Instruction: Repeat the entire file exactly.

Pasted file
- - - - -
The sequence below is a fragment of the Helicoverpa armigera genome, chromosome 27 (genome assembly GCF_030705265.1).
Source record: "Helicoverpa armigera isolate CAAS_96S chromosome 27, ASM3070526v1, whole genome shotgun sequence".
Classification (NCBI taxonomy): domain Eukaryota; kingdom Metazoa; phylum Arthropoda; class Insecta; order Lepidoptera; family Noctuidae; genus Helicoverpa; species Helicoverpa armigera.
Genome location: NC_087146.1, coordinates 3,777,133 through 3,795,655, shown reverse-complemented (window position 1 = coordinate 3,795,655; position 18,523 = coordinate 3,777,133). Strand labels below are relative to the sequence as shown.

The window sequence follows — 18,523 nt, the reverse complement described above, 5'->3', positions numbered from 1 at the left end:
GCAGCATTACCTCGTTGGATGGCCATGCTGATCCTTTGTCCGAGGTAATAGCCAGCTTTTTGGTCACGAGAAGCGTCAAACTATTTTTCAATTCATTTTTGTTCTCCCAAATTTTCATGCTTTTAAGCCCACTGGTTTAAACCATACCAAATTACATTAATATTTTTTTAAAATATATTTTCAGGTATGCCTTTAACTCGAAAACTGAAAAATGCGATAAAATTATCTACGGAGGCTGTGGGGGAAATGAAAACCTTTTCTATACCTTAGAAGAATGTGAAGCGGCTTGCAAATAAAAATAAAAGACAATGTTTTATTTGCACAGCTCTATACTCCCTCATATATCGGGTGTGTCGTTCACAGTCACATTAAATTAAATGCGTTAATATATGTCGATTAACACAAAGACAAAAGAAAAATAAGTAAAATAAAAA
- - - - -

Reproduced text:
The sequence below is a fragment of the Helicoverpa armigera genome, chromosome 27 (genome assembly GCF_030705265.1).
Source record: "Helicoverpa armigera isolate CAAS_96S chromosome 27, ASM3070526v1, whole genome shotgun sequence".
Classification (NCBI taxonomy): domain Eukaryota; kingdom Metazoa; phylum Arthropoda; class Insecta; order Lepidoptera; family Noctuidae; genus Helicoverpa; species Helicoverpa armigera.
Genome location: NC_087146.1, coordinates 3,777,133 through 3,795,655, shown reverse-complemented (window position 1 = coordinate 3,795,655; position 18,523 = coordinate 3,777,133). Strand labels below are relative to the sequence as shown.

The window sequence follows — 18,523 nt, the reverse complement described above, 5'->3', positions numbered from 1 at the left end:
GCAGCATTACCTCGTTGGATGGCCATGCTGATCCTTTGTCCGAGGTAATAGCCAGCTTTTTGGTCACGAGAAGCGTCAAACTATTTTTCAATTCATTTTTGTTCTCCCAAATTTTCATGCTTTTAAGCCCACTGGTTTAAACCATACCAAATTACATTAATATTTTTTTAAAATATATTTTCAGGTATGCCTTTAACTCGAAAACTGAAAAATGCGATAAAATTATCTACGGAGGCTGTGGGGGAAATGAAAACCTTTTCTATACCTTAGAAGAATGTGAAGCGGCTTGCAAATAAAAATAAAAGACAATGTTTTATTTGCACAGCTCTATACTCCCTCATATATCGGGTGTGTCGTTCACAGTCACATTAAATTAAATGCGTTAATATATGTCGATTAACACAAAGACAAAAGAAAAATAAGTAAAATAAAAA